Taylor Hardy lives in Dayton, Ohio, but she might as well be living on a different planet.
This young nursing assistant can barely eke out a living. Her plight is shared by too many others in this former industrial hub that has been in a downward spiral that accelerated after plant closings by National Cash Register and General Motors during the last recession. The loss of high-quality blue-collar jobs contributes to Dayton’s 35 percent poverty rate – nearly three times the national rate.
Hardy, a single mother, and the boyfriend who lives with her, earn a total of $27,000 a year – she has $5 in her bank account. “I work all these hours, and I miss all the time with my kids to make … nothing,” she said in the PBS Frontline documentary “Left Behind America.”
The contrasting fortunes in these two cities – Austin versus Dayton – are playing out around the country. Young professionals are streaming into Millennial boomtowns from San Francisco to Boston, where growth seems almost unstoppable. But outside these hot spots are struggling Midwestern and Northeastern cities that have become deserts, devoid of opportunity for their young adult residents.
“Historically, many young American adults have left their hometowns to chase better opportunities,” said Kali McFadden, senior analyst at Magnify Money. “But not all millennials have the same work opportunities,” she said about her firm’s new city ranking of the employment available to young workers. …Learn More
October 4, 2018
‘Retire Rich!’ Don’t Believe the Sales Pitch
If an alien were to drop in to study earthlings’ retirement, it would have to conclude that saving is either nearly hopeless or super easy.
Many Americans approach retirement planning with dread – hardly surprising, given that only about half of working-age adults are on track to have sufficient savings to retire in the lifestyle they’ve grown accustomed to while working.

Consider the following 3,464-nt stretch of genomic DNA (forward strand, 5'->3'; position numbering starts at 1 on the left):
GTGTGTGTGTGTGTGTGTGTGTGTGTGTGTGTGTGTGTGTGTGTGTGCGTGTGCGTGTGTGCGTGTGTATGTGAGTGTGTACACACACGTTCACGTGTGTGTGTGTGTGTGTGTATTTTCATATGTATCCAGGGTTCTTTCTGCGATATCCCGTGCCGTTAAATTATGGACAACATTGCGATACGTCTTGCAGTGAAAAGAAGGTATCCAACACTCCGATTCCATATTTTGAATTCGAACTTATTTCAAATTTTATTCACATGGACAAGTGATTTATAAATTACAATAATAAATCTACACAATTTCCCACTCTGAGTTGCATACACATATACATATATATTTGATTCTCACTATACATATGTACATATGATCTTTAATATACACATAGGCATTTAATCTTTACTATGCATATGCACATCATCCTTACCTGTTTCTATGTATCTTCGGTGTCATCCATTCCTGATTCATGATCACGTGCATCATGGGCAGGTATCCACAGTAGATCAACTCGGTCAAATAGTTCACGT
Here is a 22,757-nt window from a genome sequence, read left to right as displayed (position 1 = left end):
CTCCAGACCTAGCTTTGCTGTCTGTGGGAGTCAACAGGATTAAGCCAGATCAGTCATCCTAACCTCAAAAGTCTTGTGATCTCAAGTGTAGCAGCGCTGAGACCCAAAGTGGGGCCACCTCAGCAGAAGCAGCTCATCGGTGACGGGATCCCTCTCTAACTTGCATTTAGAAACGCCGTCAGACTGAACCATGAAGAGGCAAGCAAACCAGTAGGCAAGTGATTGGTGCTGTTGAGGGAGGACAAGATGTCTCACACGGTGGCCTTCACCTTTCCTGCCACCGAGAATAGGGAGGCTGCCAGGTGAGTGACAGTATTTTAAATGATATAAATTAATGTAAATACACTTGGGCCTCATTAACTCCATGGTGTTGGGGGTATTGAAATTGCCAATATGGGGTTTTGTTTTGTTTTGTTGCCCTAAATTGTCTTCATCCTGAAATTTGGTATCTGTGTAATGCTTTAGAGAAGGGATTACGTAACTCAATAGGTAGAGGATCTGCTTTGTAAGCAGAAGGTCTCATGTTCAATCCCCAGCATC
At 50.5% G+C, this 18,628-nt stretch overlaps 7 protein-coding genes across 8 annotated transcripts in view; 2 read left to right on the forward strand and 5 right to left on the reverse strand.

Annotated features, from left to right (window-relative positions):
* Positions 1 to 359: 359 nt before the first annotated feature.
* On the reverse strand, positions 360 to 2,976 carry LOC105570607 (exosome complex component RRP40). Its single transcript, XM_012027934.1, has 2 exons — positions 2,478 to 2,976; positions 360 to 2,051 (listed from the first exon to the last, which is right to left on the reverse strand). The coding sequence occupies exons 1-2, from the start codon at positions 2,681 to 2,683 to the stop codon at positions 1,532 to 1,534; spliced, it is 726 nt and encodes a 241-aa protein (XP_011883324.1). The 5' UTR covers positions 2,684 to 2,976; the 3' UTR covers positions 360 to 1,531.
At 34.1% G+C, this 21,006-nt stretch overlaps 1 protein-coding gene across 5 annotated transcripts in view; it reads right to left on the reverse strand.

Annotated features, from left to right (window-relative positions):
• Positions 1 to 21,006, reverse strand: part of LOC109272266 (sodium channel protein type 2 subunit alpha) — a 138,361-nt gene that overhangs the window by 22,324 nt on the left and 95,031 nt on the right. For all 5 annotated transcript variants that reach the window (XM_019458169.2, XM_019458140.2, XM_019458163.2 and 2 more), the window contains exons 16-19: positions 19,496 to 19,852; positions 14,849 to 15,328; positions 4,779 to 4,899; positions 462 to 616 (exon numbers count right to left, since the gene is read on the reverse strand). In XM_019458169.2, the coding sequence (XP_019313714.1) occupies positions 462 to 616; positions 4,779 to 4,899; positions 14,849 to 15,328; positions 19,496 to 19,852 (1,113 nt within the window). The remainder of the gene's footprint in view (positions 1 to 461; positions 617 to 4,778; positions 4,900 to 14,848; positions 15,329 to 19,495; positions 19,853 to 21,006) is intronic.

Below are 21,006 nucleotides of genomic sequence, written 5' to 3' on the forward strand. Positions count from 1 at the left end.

But there purports to be an easier way – and it’s on YouTube. Googling “retirement” turns up all kinds of outlandish promises of nirvana for regular folks. Examples of YouTube titles are: “Retire Young. Retire Rich.” “Guaranteed Ways to Retire Rich.” “How to Retire in 10 Years – Much Easier Than You Think.” You get the picture.
Don’t be fooled. In a 401(k) world, what workers need is determination, planning, and persistence to ensure they’ll be prepared for old age. YouTube offers only magic bullets.
Many of these exploitative videos are targeted to 20-somethings new to the financial world, who may be more vulnerable and persuadable. But perhaps they are also able to attract hundreds or even thousands of viewers because they offer easy solutions to what may be our most anxiety-producing financial challenge: Will I ever be able to afford to retire?
Yes, one video claims. Retire at age 40! The self-appointed retirement expert in this video, who does not identify himself, hides behind cartoon illustrations on a white board to display his mathematical comparisons of workers who started saving at different ages. The point of this exercise is that people who start early will wind up with a better-funded retirement, due to compounding investment returns, than those who start in their 40s or 50s. So far so good.
But things quickly go downhill when he claims that it’s possible for a 23-year-old to retire in 17 years. You “don’t have to work another day in your life, and you’re still able to do the things you want to do,” he says, allowing this tantalizing prospect to sink in with the audience. But his retire-at-40 scheme has a catch – and it’s a big one. To achieve this goal, a 23-year-old would have to save half of his or her income. Young adults are trying to achieve independence – not move back in with their parents to follow his financial prescription. …Learn More
September 20, 2018
US Fertility Falls in Midst of Recovery
When the economy is expanding and more people are working and earning more, they can afford to have more babies.
But that time-tested connection between the economy and fertility seems to be broken. During the recovery that followed the 2008-2009 recession and continues today, the U.S. fertility rate has dropped quite a bit.